My Local Walk - Ben Roughton

by Ben Roughton

A short walk from my house sits a lighthouse atop a cliff. Yet I live almost 100 miles from the sea!

To cure my wanderlust, I needed a hike that would be both liberating and well-earned. I wanted to pick up footpaths I never knew existed through my time living in the Derbyshire hills, and to end at a place I had been pining for since before lockdown. And also to see this strange tower, which I can see from my house a few miles away - a fitting place to start my hike, as I had long been watching it on the horizon for many months.

WP_20161113_10_58_40_Pro.jpgOff we set, me and my father. Before the outbreak, you could climb the 58 steps to the top of this tower; Crich Stand, a memorial to the Sherwood Foresters regiment and those who fell in the World Wars. A light still flashes around after dusk in their memory (exactly like a lighthouse), but today the tower remains temporarily shut. The views from the base of the surrounding countryside (at almost 300m above sea level) are still wonderful, out towards Nottinghamshire in the east, the city of Derby to the south, and the meandering Derwent Valley to the west.

20200726_110709.jpgTo the north of the tower is a path following the edge of an old quarry (responsible for those coastal-looking cliffs) which soon arrives at railway tracks leading off to the nearby tramway village. Safely crossing, we descend to a farm where the path joins an enclosed track between freshly mowed fields and blackberry bushes. We leave the track onto a footpath slicing through a field of golden wheat, which ripples and waves as the breeze travels over.

20200726_110937.jpgBeyond, the path vanishes into a line of trees, and descends to a sunken track with the canopy of branches creating a shadowy tunnel above. Following this led us to the village of Lea, where my father reminds me that he met my mother at a barn dance here, and that Florence Nightingale opened a clinic here, and to check the oil in my car when I get home.

20200726_112217.jpgWe left the village on a woodland path, crossed stepping stones over a babbling brook, and started climbing a rather steep hill filled with wildflowers. This was particularly brilliant for me, as to reach the town on the other side I've previously taken the roads around the hill (or by walking along the Cromford Canal via the Derwent Valley Heritage Way which follows a similar route), but never over it.

20200726_113821.jpgAt the top, we were treated to spectacular views back towards Crich, down the Derwent valley and beyond. We joined a bridleway called Hearthstone Lane which rode atop the hills, with more wildflowers, blackberry and bilberry bushes.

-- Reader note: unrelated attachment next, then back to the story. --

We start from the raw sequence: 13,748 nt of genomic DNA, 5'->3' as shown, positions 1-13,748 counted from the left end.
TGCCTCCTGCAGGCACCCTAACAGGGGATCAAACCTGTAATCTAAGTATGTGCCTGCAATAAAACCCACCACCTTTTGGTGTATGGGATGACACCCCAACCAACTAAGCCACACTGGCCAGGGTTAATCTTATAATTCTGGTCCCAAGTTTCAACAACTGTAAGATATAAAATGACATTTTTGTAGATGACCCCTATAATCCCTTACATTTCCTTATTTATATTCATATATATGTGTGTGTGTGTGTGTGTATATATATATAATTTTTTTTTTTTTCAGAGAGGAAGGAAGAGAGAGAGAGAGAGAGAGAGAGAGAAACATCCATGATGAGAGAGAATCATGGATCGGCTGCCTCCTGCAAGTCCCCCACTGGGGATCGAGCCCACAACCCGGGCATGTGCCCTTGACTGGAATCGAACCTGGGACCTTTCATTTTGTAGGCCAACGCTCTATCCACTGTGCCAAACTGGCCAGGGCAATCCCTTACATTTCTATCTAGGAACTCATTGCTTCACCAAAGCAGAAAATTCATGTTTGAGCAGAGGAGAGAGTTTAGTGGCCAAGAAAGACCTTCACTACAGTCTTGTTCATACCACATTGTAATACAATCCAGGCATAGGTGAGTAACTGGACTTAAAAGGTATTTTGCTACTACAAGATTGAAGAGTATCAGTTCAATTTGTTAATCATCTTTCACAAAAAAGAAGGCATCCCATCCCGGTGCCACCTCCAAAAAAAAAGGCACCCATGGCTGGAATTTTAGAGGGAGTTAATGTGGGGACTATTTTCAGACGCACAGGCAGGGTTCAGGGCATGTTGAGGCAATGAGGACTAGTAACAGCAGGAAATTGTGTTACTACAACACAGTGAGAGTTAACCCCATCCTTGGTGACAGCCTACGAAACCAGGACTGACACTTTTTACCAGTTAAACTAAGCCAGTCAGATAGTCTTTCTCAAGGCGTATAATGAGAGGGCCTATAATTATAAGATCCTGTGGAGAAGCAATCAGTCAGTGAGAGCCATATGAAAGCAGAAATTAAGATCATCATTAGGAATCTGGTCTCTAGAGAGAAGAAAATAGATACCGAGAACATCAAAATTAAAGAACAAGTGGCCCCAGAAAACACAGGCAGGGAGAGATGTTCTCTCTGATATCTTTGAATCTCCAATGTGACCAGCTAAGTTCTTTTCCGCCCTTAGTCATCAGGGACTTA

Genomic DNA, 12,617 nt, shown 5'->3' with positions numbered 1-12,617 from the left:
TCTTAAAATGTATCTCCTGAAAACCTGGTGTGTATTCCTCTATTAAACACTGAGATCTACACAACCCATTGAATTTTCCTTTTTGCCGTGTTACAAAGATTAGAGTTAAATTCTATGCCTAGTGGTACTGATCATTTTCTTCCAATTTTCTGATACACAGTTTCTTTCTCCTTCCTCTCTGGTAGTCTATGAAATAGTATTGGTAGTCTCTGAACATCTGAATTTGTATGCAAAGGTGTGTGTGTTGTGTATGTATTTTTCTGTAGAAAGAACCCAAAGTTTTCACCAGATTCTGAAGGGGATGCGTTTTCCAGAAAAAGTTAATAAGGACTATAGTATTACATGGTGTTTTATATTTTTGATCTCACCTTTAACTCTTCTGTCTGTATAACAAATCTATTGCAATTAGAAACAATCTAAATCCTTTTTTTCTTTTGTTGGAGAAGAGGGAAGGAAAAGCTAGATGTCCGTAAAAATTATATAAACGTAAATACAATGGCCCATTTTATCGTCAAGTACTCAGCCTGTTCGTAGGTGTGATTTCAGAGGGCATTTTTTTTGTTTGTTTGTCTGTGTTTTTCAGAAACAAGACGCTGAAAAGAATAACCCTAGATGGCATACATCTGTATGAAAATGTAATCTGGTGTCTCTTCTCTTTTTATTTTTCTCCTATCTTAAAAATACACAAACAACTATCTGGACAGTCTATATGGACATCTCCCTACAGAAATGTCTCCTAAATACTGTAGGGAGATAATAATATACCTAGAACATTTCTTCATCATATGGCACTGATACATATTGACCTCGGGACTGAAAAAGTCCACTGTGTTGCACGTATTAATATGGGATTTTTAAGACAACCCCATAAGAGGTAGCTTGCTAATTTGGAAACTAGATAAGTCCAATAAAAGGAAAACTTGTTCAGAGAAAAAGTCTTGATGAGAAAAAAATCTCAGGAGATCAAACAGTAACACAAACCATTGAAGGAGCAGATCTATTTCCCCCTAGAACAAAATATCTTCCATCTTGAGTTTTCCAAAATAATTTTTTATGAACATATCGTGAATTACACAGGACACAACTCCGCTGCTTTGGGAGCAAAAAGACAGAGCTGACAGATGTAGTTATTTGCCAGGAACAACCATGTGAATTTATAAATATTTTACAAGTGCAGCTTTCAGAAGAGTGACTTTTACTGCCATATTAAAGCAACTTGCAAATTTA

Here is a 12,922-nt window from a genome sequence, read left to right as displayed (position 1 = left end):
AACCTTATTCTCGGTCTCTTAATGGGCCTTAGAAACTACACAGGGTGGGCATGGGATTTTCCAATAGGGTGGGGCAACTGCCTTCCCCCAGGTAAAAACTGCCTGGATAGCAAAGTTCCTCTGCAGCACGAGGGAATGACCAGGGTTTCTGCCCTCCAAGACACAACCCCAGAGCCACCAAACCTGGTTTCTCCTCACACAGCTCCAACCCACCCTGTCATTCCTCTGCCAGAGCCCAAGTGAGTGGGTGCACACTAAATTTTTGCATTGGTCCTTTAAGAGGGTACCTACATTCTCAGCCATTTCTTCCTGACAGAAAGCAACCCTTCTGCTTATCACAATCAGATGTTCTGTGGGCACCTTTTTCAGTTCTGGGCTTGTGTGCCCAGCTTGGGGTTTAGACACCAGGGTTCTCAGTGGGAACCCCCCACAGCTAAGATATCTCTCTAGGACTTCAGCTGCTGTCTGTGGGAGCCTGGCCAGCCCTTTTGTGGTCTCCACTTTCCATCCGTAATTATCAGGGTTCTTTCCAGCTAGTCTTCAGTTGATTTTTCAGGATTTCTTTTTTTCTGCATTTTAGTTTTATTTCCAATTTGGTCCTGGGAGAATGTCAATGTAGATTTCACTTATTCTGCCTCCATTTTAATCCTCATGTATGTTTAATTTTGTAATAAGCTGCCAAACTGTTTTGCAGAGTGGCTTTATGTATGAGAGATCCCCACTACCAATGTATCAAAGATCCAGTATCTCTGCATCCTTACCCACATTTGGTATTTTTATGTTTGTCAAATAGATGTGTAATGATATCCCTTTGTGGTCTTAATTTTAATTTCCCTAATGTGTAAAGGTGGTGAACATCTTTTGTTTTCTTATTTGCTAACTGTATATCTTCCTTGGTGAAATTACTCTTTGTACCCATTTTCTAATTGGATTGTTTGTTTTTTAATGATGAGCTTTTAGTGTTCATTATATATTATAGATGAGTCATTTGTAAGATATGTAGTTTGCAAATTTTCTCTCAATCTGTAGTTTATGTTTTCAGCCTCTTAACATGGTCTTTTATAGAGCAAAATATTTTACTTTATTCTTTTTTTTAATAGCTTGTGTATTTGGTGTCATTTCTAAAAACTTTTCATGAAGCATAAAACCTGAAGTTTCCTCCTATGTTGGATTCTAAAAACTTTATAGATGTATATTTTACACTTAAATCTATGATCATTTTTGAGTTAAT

20200726_120041.jpgThe bridleway continued towards Riber Castle (not so much a castle, more a 19th century country house, but still a mighty impressive sight) but we headed away from this landmark towards the nearby ridge overlooking Matlock Bath; a splendid riverside town founded atop warm water springs, often nicknamed "Little Switzerland" for the houses clinging to the steep hillsides.

20200726_121559.jpgThis view was brilliant, looking right down on the main street beside the river where I have walked many times. I have often looked up to this very hilltop where I stood from down on that street, but never pushed myself to cure that curiosity of what it’s like up here. I was glad to rest here for a few minutes to properly soak it in.

20200726_122255.jpgWe left the wonderful panoramic view of Matlock Bath and dropped down into the small village of Starkholmes. We followed the road down, past cozy cottages and a couple of village pubs now safely welcoming their patrons. A sunny day meant they could enjoy their beverages outdoors, which leads me to my end destination; a pub with a truly wonderful view.

20200726_122544.jpgFrustratingly, it sits right at the top of Matlock; the larger sister town to Matlock Bath, and against yet another steep hill. We walked through the beautiful park beside the River Derwent with it's avenue of trees leading to the town centre. Here, a long road stretches uphill, passing the huge 19th century 'County Hall' building, once a lavish hotel, but now the headquarters for the local government.

20200726_131143.jpgFurther uphill, almost at the very top, we arrived at a small pub which overlooked the Derwent Valley back towards Matlock Bath and further to Cromford. The garden at the front allowed us to appreciate this magnificent view, whilst safely enjoying a well earned pint under the sunny sky.

20200726_144923.jpgIt wasn't the pint of beer I had been pining for. It had been the walk and the company that felt truly librating for the mind and body, after months of staring out my window at the tower of Crich Stand, and wondering what else is over the hill. My father agreed we could have stretched my legs anywhere and been happy, but sometimes all you need is a destination, a map and some creativity...

...and someone to remind you to check your car oil occassionally. Thanks dad!


Originally published 28/07/20

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